Geese Howard (ギース・ハワード, Gīsu Hawādo) is the chief antagonist of the Fatal Fury series and a secondary villain in the Art of Fighting series. His role varies in the The King of Fighters storyline, but he is always either in the position of a villain or an anti-hero.
Geese also appears in many CD dramas and stars in his own character image album. He also sings in a number of image songs. In addition to appearing in manga adaptations of the Fatal Fury, Art of Fighting and The King of Fighters games published in Japan, Geese Howard was also the subject of a single-volume manga published in 1996 titled The Geese Howard Story by Etsuya Amajishi, adapting the character's fictional history from the Art of Fighting and Fatal Fury games. It was followed by a single-volume sequel in 1997 titled Geese in the Dark, by the same author.
In the Neo Geo Freak's 1997 Volume 8 character poll, he was voted as the nineteenth favourite character with a total of 507 votes. 232 votes from the male fans and 275 votes from the female fans. In the character popularity poll on Neo Geo Freak's website, he was voted as the thirteenth favorite character with a total of 903 votes.
The fate of Geese Howard is one of the major differences between the continuities. In the Fatal Fury series, he is dead. In The King of Fighters series, however, he is alive (excluding the KOF: Maximum Impact series). He is sometimes known for using his "Nightmare" mode for games where he is dead, such as in Real Bout Fatal Fury Special.
Geese comes from a poor American woman and an Austrian terrorist. His father abandoned them after Geese was born in Southtown. Working for both of their sakes to surpass his father, he took up odd jobs around the city. Despite his efforts, his mother eventually died from poor health and hunger. Rather than dwelling in sadness, Geese tracks down his father in Europe and learns his father's real name is Rudolph Krauser Von Stroheim. He tries to assassinate him when he was 15 but fails due to his half-brother, Wolfgang Krauser, effortlessly stopping him (this same scene is later re-enacted in The Fatal Fury 2 anime). He tried to rid of his anger through religion but couldn't shake the humiliation of his loss.
Learning at a young age that power grants results, Geese trained in the school of Hakkyokuseiken with Jeff Bogard and Cheng Sinzan, under Tung Fu Rue's tutelage. Other games imply that Geese had also studied with other martial arts teachers, including the grandfather of "Blue" Mary Ryan and Toji Sakata - mainly Japanese martial arts styles. During this time of their prime, the three were once renowned as the "Three Brothers of Godly Battle". However, at the same time, he also started to build his network with the Southtown local mafia through intimidation and personal bribes. This is where he also gained the services of Ripper and Hopper. Sensing that Geese would not use the sacred techniques of the school selflessly, Tung passes the secrets of the school to Jeff. He had hoped to tame Geese's spirit afterward but he departed from the place enraged, and saw the end of the school's relations with him.
He focuses his efforts in overthrowing a kingpin named Mr. Big and he eventually becomes the reigning crime lord of Southtown. To separate his business with his mafia and to find a place to properly train, he also commissioned the building of his own headquarters, Geese Tower. As time passed, he also used the tower as one of the main operating stations for his own business, Howard Connection.
Art of Fighting 2 reveals that it is Geese who orders Mr. Big to kidnap Yuri Sakazaki in the original Art of Fighting game. Yuri is kidnapped to keep in line Mr. Karate (Takuma Sakazaki), who is being forced to work for Geese - the SNES version of AoF states his orders included killing Jeff, but this may not be entirely canonical. It is Geese who orders Mr. Karate to fight his son, Ryo Sakazaki.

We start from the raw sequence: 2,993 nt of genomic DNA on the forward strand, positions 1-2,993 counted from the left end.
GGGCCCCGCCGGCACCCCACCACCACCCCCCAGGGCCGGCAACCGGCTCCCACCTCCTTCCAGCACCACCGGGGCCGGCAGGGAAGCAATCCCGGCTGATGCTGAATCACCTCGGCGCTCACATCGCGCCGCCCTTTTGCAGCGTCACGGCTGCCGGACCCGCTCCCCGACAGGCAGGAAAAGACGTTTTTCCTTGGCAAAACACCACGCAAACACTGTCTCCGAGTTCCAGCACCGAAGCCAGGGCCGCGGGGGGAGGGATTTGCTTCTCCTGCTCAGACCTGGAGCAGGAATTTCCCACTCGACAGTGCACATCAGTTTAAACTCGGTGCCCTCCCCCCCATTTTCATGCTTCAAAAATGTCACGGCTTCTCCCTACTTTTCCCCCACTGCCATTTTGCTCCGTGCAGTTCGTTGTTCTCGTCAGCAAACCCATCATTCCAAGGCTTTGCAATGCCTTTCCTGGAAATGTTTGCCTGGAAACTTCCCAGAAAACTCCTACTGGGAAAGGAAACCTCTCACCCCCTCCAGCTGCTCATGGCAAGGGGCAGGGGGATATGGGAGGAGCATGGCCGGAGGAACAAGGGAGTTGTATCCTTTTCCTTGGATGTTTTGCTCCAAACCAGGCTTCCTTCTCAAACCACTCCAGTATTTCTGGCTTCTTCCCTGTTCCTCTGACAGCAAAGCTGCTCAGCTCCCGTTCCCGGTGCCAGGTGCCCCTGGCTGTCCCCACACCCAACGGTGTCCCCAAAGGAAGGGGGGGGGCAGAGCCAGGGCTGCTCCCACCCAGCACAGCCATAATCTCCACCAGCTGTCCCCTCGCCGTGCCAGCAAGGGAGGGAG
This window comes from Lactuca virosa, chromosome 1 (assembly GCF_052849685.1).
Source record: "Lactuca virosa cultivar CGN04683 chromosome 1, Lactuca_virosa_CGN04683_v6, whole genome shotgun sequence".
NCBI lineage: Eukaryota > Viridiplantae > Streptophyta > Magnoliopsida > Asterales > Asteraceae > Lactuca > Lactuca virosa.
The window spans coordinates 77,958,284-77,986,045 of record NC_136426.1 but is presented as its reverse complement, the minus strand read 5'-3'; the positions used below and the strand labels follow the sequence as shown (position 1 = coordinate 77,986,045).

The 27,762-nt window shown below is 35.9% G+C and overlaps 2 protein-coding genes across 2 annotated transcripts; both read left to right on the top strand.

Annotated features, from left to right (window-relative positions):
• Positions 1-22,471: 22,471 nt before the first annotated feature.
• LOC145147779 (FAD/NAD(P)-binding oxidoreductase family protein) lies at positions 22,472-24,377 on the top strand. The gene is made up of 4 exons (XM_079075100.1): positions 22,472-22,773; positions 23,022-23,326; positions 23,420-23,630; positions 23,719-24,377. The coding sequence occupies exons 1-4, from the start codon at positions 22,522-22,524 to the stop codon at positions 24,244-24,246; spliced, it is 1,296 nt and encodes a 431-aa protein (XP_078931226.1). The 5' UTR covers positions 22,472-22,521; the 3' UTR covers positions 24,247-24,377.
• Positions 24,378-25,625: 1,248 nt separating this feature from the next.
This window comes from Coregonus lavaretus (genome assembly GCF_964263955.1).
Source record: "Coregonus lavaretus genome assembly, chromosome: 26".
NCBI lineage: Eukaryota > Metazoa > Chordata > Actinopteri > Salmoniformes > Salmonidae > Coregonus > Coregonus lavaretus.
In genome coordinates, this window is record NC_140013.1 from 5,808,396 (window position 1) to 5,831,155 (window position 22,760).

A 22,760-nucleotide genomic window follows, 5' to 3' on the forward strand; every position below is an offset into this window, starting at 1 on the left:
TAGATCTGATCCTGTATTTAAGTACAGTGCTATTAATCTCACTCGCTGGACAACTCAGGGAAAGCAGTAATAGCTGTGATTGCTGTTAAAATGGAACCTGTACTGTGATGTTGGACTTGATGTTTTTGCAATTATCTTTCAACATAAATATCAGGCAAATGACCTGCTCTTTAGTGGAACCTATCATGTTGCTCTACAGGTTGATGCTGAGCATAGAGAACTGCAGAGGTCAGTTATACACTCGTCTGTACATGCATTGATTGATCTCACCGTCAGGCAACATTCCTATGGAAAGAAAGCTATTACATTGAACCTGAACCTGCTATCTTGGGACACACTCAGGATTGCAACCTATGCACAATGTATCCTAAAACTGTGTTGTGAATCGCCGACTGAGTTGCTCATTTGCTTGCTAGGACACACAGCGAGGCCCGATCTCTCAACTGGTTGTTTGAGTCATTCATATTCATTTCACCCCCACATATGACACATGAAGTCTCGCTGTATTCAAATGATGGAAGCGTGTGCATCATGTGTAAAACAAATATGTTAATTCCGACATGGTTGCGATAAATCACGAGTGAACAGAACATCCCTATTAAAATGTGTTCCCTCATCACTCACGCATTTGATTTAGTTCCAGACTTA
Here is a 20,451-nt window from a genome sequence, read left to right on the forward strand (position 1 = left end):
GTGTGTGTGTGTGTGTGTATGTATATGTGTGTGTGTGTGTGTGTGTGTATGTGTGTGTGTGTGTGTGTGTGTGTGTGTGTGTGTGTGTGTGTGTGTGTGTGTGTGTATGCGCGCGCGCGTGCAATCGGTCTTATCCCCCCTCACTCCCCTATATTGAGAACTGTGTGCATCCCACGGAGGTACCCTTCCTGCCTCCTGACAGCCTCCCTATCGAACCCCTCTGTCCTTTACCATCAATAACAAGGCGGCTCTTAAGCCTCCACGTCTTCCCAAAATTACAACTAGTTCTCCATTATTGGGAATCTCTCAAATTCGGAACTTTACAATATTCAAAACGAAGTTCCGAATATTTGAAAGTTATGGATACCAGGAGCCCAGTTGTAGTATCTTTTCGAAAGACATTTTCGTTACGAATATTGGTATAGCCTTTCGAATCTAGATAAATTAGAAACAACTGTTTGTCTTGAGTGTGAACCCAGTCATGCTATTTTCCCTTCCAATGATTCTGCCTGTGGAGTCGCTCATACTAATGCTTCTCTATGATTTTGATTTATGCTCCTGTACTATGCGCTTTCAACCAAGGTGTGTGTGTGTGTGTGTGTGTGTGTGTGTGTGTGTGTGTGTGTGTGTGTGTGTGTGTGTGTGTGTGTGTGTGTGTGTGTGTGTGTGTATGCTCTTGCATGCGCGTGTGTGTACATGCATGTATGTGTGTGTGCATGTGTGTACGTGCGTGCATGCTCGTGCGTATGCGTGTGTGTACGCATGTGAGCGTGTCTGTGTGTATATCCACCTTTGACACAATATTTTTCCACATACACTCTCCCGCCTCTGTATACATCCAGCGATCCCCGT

Although he was powerful, Geese had still not completely conquered Southtown yet. Hoping to gain more men for his cause, he hosts the first known King of Fighters tournament. Unfortunately, he came out of the event empty-handed and was defeated by Ryo. He was able to escape and successfully defended his turf from the jealous Mr. Big.
In 1981, Geese Howard kills Jeff Bogard in front of his son Terry's eyes (revealed in Fatal Fury: Wild Ambition) and hires Billy Kane as his personal bodyguard. He sets up Billy as his champion in his King of Fighters tournaments.
Ten years after Jeff's death, Terry, his brother Andy Bogard, and their friend Joe Higashi enter Geese's King of Fighters tournament. Terry faces him on top of Geese Tower and defeats him by knocking him out the window. While the town presumes him to be dead, Geese was actually alive, apparently thanks to the secrets of a Chinese scroll in his possession. The scroll, called the "Phoenix Scroll", was later discovered in Geese Tower; it allows the user to speed up their recovery rate.
During Fatal Fury Special, Geese hears that the scrolls grant immortality, so he discreetly searches for them. The story in Real Bout Fatal Fury explains that Geese obtained all three scrolls from Jin Chonshu and Jin Chonrei. However, he strategically wants them destroyed so that they would never be used against him. In the same game, he finally announces his presence to the public and organizes another King of Fighters tournament to settle his differences with the Bogard brothers. In the tournament's climax, he faces Terry and is once again thrown from the tower. Although Terry caught hold of his nemesis' hand, Geese refused his help and wrenched his arm away from Terry's grasp, laughing while falling to his own death, for good.
Though there was speculation that he survived his second encounter, the story in Garou: Mark of the Wolves depicts that Geese had fatally fell from Geese Tower. The Real Bout series alluded to this fact with his nightmare form that appeared as a difficult secret boss. He is survived in the games by his son Rock Howard.
Fatal Fury anime seriesEdit
Geese's fate in the Fatal Fury anime trilogy differs from that of the game series. After suffering defeat from Terry in the first OVA, his appearances in the later two films are minimal. In Fatal Fury 2: The New Battle, he goes into hiding and is found by Krauser. The long scar across Geese's left eye was made by Krauser during his failed assassination attempt for his father. In the movie, Geese is seen only briefly as Billy Kane informs him of the Bogards' activities.